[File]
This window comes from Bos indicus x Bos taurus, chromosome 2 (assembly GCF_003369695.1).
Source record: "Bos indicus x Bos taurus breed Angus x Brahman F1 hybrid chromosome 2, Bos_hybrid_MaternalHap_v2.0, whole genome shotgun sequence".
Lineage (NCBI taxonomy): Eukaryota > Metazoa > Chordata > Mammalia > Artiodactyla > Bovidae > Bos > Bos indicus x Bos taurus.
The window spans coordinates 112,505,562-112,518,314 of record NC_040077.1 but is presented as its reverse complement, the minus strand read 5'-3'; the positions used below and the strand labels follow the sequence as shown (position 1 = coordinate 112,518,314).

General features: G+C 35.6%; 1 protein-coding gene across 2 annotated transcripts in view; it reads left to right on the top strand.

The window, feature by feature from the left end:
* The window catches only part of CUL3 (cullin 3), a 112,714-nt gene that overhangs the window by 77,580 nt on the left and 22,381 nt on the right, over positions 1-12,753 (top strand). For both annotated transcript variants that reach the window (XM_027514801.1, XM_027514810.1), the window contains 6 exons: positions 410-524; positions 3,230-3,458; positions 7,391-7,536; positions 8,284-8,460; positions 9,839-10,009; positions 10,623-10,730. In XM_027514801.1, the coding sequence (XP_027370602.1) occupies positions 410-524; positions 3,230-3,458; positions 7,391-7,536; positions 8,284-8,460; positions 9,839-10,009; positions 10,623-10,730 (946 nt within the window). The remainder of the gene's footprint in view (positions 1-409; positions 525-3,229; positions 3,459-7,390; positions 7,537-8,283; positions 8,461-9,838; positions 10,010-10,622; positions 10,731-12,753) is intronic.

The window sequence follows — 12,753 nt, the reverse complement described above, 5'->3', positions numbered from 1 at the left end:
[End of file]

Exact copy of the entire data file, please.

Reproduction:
This window comes from Bos indicus x Bos taurus, chromosome 2 (assembly GCF_003369695.1).
Source record: "Bos indicus x Bos taurus breed Angus x Brahman F1 hybrid chromosome 2, Bos_hybrid_MaternalHap_v2.0, whole genome shotgun sequence".
Lineage (NCBI taxonomy): Eukaryota > Metazoa > Chordata > Mammalia > Artiodactyla > Bovidae > Bos > Bos indicus x Bos taurus.
The window spans coordinates 112,505,562-112,518,314 of record NC_040077.1 but is presented as its reverse complement, the minus strand read 5'-3'; the positions used below and the strand labels follow the sequence as shown (position 1 = coordinate 112,518,314).

General features: G+C 35.6%; 1 protein-coding gene across 2 annotated transcripts in view; it reads left to right on the top strand.

The window, feature by feature from the left end:
* The window catches only part of CUL3 (cullin 3), a 112,714-nt gene that overhangs the window by 77,580 nt on the left and 22,381 nt on the right, over positions 1-12,753 (top strand). For both annotated transcript variants that reach the window (XM_027514801.1, XM_027514810.1), the window contains 6 exons: positions 410-524; positions 3,230-3,458; positions 7,391-7,536; positions 8,284-8,460; positions 9,839-10,009; positions 10,623-10,730. In XM_027514801.1, the coding sequence (XP_027370602.1) occupies positions 410-524; positions 3,230-3,458; positions 7,391-7,536; positions 8,284-8,460; positions 9,839-10,009; positions 10,623-10,730 (946 nt within the window). The remainder of the gene's footprint in view (positions 1-409; positions 525-3,229; positions 3,459-7,390; positions 7,537-8,283; positions 8,461-9,838; positions 10,010-10,622; positions 10,731-12,753) is intronic.

The window sequence follows — 12,753 nt, the reverse complement described above, 5'->3', positions numbered from 1 at the left end: